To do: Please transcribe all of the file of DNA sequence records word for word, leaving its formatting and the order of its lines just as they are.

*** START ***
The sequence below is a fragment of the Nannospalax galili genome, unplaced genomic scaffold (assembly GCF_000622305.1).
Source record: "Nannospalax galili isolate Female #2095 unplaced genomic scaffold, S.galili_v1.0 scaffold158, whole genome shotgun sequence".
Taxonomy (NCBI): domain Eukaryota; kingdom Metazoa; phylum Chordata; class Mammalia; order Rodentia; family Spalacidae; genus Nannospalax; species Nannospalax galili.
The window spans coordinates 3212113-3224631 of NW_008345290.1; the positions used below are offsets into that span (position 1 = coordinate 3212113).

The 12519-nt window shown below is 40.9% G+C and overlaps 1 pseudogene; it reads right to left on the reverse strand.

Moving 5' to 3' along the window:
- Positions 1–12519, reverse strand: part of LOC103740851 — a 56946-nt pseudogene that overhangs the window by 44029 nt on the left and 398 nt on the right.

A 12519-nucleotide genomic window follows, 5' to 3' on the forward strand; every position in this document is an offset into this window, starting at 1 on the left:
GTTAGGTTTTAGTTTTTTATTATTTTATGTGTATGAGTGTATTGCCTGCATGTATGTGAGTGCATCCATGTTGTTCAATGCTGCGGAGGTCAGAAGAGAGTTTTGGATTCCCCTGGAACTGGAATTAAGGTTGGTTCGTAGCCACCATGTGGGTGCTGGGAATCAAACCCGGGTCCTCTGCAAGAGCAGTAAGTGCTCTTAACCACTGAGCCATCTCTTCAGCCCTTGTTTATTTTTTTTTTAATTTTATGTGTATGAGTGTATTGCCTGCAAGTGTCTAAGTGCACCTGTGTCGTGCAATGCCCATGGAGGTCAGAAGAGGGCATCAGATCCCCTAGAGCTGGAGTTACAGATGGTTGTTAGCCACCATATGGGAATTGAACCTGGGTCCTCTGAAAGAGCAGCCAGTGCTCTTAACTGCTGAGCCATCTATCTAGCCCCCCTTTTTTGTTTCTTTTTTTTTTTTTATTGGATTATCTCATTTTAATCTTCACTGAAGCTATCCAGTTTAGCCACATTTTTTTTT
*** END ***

The sequence below is a fragment of the Nannospalax galili genome, unplaced genomic scaffold (assembly GCF_000622305.1).
Source record: "Nannospalax galili isolate Female #2095 unplaced genomic scaffold, S.galili_v1.0 scaffold158, whole genome shotgun sequence".
Taxonomy (NCBI): domain Eukaryota; kingdom Metazoa; phylum Chordata; class Mammalia; order Rodentia; family Spalacidae; genus Nannospalax; species Nannospalax galili.
The window spans coordinates 3212113-3224631 of NW_008345290.1; the positions used below are offsets into that span (position 1 = coordinate 3212113).

The 12519-nt window shown below is 40.9% G+C and overlaps 1 pseudogene; it reads right to left on the reverse strand.

Moving 5' to 3' along the window:
- Positions 1–12519, reverse strand: part of LOC103740851 — a 56946-nt pseudogene that overhangs the window by 44029 nt on the left and 398 nt on the right.

A 12519-nucleotide genomic window follows, 5' to 3' on the forward strand; every position in this document is an offset into this window, starting at 1 on the left:
GTTAGGTTTTAGTTTTTTATTATTTTATGTGTATGAGTGTATTGCCTGCATGTATGTGAGTGCATCCATGTTGTTCAATGCTGCGGAGGTCAGAAGAGAGTTTTGGATTCCCCTGGAACTGGAATTAAGGTTGGTTCGTAGCCACCATGTGGGTGCTGGGAATCAAACCCGGGTCCTCTGCAAGAGCAGTAAGTGCTCTTAACCACTGAGCCATCTCTTCAGCCCTTGTTTATTTTTTTTTTAATTTTATGTGTATGAGTGTATTGCCTGCAAGTGTCTAAGTGCACCTGTGTCGTGCAATGCCCATGGAGGTCAGAAGAGGGCATCAGATCCCCTAGAGCTGGAGTTACAGATGGTTGTTAGCCACCATATGGGAATTGAACCTGGGTCCTCTGAAAGAGCAGCCAGTGCTCTTAACTGCTGAGCCATCTATCTAGCCCCCCTTTTTTGTTTCTTTTTTTTTTTTTATTGGATTATCTCATTTTAATCTTCACTGAAGCTATCCAGTTTAGCCACATTTTTTTTT